Stone Temple Pilots still in the woods on their comeback record
By JOSHUA LIEBERSON
STATIC and FEEDBACK correspondent
Do you remember 1994?
Perhaps the watershed year of "alternative rock"/"grunge rock"/"modern rock"/"whatever label you want to use rock" of the early 1990s. On the heels of the tragic death of Kurt Cobain, bands like Pearl Jam, Alice in Chains, and Stone Temple Pilots appeared to be the torch bearers for the stuck-in-a-rut youth that clung to rock music as their outlet for their frustrations and dissatisfaction with the real world lurking ahead.
That year, Purple was released, and it was an album I didn’t put down for a long time. "Vasoline,” "The Big Empty,” "Interstate Love Song” and many others rocked and swayed, and as much as any other band at the time, they had it, whatever that was.
Years and experience really took a toll on Stone Temple Pilots and Scott Weiland. After Tiny Music... Songs From the Vatican Gift Shop, the band went through one of its many breakups, never to recapture the power and urgency of their first few albums. Scott Weiland had a number of failed solo albums and hit mediocrity at best with Velvet Revolver. The rest of the band members tried various incarnations under forgettable monikers (Army of Anyone and Talk Show come to mind). In the midst of all that, they managed one last Stone Temple Pilots album in 2001, Shangri La-Dee-Da, an album I spun once and found completely unlistenable. I never opened the jewel case again.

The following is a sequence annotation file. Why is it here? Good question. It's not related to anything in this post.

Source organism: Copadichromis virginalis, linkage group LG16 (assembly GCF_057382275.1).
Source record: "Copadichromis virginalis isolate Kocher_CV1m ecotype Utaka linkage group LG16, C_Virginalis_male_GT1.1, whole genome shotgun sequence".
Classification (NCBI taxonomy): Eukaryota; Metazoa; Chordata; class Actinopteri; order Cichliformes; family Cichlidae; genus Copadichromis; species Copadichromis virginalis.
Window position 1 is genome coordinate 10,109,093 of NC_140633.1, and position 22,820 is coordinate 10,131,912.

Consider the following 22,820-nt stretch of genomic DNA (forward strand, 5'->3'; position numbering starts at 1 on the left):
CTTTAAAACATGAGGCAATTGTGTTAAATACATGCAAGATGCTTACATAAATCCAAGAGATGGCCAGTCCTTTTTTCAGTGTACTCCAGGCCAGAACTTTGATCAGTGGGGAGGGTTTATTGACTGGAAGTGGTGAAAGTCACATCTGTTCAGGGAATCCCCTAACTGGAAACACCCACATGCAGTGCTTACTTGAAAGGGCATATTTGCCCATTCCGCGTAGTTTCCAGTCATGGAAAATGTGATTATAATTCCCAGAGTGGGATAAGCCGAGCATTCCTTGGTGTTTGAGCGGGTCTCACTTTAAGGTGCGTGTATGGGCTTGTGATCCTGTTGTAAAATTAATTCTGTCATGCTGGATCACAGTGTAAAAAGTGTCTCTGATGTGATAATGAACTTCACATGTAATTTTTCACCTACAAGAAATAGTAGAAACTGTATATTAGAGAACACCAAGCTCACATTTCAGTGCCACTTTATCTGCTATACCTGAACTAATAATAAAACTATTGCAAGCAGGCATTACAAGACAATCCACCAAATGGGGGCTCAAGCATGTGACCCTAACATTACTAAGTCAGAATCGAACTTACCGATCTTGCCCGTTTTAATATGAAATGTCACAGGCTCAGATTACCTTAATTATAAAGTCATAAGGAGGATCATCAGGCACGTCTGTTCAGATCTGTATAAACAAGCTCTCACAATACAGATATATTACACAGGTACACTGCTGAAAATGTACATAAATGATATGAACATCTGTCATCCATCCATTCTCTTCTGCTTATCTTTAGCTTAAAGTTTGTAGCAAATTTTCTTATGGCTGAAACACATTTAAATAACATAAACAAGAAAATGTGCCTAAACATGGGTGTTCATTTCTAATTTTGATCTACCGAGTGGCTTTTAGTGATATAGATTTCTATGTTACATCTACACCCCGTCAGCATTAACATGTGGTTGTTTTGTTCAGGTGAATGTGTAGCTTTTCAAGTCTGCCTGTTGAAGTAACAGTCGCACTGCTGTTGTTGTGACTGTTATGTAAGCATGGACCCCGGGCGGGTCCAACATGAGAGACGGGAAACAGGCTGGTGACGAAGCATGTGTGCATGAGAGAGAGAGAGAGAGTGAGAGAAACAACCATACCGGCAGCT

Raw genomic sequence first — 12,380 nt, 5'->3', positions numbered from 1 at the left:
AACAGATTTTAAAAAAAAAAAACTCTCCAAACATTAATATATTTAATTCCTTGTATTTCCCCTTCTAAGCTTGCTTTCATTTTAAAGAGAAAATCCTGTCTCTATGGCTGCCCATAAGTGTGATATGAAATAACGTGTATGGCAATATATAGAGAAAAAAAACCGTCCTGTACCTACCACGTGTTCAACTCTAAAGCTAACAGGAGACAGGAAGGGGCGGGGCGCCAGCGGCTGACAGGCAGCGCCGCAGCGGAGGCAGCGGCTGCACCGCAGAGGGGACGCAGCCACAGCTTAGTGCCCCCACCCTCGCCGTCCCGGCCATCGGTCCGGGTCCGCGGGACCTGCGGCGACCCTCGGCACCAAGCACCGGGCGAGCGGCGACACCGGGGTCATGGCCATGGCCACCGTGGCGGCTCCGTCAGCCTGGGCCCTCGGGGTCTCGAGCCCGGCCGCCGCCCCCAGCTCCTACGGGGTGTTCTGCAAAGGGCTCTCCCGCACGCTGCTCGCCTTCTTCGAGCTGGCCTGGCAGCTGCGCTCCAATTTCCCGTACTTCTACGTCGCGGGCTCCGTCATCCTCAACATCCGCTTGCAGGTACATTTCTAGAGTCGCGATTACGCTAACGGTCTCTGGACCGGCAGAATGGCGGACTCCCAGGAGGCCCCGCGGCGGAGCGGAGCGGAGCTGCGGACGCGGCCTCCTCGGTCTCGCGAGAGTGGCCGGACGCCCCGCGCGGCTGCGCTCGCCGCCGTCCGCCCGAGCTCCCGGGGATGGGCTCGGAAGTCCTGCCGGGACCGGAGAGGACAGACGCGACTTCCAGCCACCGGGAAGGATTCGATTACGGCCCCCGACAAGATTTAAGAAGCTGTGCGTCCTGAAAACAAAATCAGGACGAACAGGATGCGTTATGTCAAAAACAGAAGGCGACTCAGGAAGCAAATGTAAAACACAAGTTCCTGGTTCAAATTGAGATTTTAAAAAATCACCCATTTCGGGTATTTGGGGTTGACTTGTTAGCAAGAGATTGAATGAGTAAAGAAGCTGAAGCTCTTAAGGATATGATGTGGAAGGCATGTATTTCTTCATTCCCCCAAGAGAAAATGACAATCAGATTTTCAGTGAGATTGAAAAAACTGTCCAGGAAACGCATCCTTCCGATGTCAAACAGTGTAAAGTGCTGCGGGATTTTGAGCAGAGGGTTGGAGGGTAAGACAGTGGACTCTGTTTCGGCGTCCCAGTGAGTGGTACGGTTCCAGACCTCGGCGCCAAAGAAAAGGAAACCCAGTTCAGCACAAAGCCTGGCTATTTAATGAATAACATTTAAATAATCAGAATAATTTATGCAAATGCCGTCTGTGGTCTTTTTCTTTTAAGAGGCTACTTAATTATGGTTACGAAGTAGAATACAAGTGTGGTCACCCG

After nine years, Stone Temple Pilots have released a new, self-titled album. My hopes were that they would essentially erase that lost decade, and return to form, or at least release something worth repeat listens and an investment in future albums. Unfortunately, that just didn't happen. The lead single, "Between the Lines," sounds cliche, complete with an awkward ode to Nirvana's "Stay Away.” The rest of the album gets no better. "Huckleberry Crumble,” as well as at least half of the albums tracks, make them sound like a cheap cover band of ’70s Aerosmith (note: I am actually a fan of ’70s Aerosmith, but where their riffs and hooks had tremendous life, STP’s falls flat and boring). The poppier tracks on this album, particularly "Cinnamon" and "First Kiss On Mars" could have potential if Weiland wasn't getting in their way.
The saddest part of this new release is that if it were a complete train wreck (see Nick Tavares’ review of Guns N' Roses - Chinese Democracy for reference), at least it would look like they tried. Instead, Stone Temple Pilots have provided us with another bland and unlistenable album that essentially cashes in on their '90s heyday.